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Opinions of Thursday, 1 June 2017

Columnist: Augustine A. Appiah

Combating crimes through Police visibility in communities

Some Ghanaians relished lynching; a reason police visibility in communities is the surest way to prevent the upsurge of criminal and voilent acts.

There is a general perception that Ghana is a peaceful country. Sure, Ghana is not on the edge of a full blown civil conflict. However, there exist consideration threats that question and shaken the country's stability and peacefulness.

Indubitably, there is the acculturation of violence in Ghana. We need to, inter alia, prioritize police visibility in communities as a national policy to extirpate the culture of sordid violent behavior among the people.

Many years ago, growing up as a kid in a very popular town in Kumasi, indeed, it is the first to think of at mention of kumasi, I saw plenty, distasteful mob actions. There were hardcore residents who were known to be friends of the prisons - they are arrested and return to the community, the soonest.

Sometimes, you see them with bruises all over their body: thus a result of away 'match'. They were known not to steal or rob in the town. But woe betides any 'foreign' thief who steals in our town or who is being chased and enters it. Doom - at once, he becomes a lifeless body.

It is no gain saying that some Ghanaians make statements or exhibit actions that reinforce, perpetrate and perpetuate violent conducts.

The people's disrespect and disregard of the rules and regulations that are suppose to guide activities are premised on the assumption and, truly, the reality that the police will be available after they have 'finished' with a suspect and all the perpetrators have absconded. It is highly unlikely for the police to get any evidence to prosecute anyone if the lynchers are not apprehended on the crime scene.

The police will just come for the body. End of the story. Not because the police is not willing to ensure there is justice, but who will betray whom? In the circumstance of the gruesome murder of Captain Maxwell Mahama, were it not the use of modern technology to videotaped the sorrowful and disgusting acts, it would only have taken a retaliation of brutality on the people of Diaso by the loyal comrades of the murdered soldier to identify the culprits. Even in the midst of video evidence, the military had to frightened and fished out the mobsters. The videos saved matters.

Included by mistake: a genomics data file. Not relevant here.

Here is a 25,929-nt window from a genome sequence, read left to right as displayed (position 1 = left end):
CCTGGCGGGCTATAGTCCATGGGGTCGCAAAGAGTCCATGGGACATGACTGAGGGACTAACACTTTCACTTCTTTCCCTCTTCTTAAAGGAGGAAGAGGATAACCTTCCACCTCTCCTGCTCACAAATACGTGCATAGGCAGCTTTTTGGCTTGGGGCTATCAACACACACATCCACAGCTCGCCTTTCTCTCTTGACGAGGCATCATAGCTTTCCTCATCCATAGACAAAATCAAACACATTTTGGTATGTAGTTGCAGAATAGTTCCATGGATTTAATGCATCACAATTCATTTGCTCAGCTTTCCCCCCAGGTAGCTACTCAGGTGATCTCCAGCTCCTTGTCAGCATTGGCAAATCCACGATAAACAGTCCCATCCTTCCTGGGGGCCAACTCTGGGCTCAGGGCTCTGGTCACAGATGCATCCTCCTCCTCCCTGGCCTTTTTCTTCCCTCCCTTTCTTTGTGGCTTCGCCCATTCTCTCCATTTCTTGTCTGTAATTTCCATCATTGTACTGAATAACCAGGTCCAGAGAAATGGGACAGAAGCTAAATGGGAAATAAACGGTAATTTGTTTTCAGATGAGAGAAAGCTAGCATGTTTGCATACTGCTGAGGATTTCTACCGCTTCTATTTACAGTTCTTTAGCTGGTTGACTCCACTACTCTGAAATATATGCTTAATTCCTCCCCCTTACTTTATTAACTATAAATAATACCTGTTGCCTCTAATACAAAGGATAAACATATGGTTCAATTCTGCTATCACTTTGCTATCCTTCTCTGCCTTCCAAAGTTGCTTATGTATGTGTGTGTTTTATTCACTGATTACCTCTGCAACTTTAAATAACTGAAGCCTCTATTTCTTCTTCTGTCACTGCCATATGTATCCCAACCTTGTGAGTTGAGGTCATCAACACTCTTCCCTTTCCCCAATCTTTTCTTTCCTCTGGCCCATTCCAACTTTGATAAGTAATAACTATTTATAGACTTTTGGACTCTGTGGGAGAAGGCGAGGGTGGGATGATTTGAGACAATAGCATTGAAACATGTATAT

Some Ghanaians have internalised silence not to unravel lynchers and rioters. They seem to like the sheer mention that an armed robber has been killed. On the lynching of a suspect, passers-by would praise God, "Onyame n'atua ne ka paa" to wit, "God has punished him." The best anyone will do would be to call a radio station or the police after the suspect has been shamefully murdered.

Since there is an ecstasy over the 'fall of an enemy,' everyone would be tight-lipped on police investigation. There is a strict community norm not to disown the 'heroes.' The community cannot be trusted to handover murderers. That is the reason government is created.

Therefore, violent conducts especially vigilantism and mob actions should be controlled through the criminal justice system and not only in investigating, arresting, prosecuting, and sanctioning the culprits apprehended, in few cases or if any, at the crime scenes but most importantly criminal behaviours can be avoided or minimized extremely through increased and comprehensive police visibility in communities which not only has the positive effects of instilling fear and disincentivising people from committing crimes but, in addition, stimulate good people-police relation as well as intensify police response to violent scenes.

When there are the real presence of police patron teams in conmunities, police on streets and police tents in strategic points, it discourages the people from engaging in crimes. It is when crimes are prevented, will there be no criminals to punish to deter others from indulging in inhuman, heinous and callous criminal behaviours.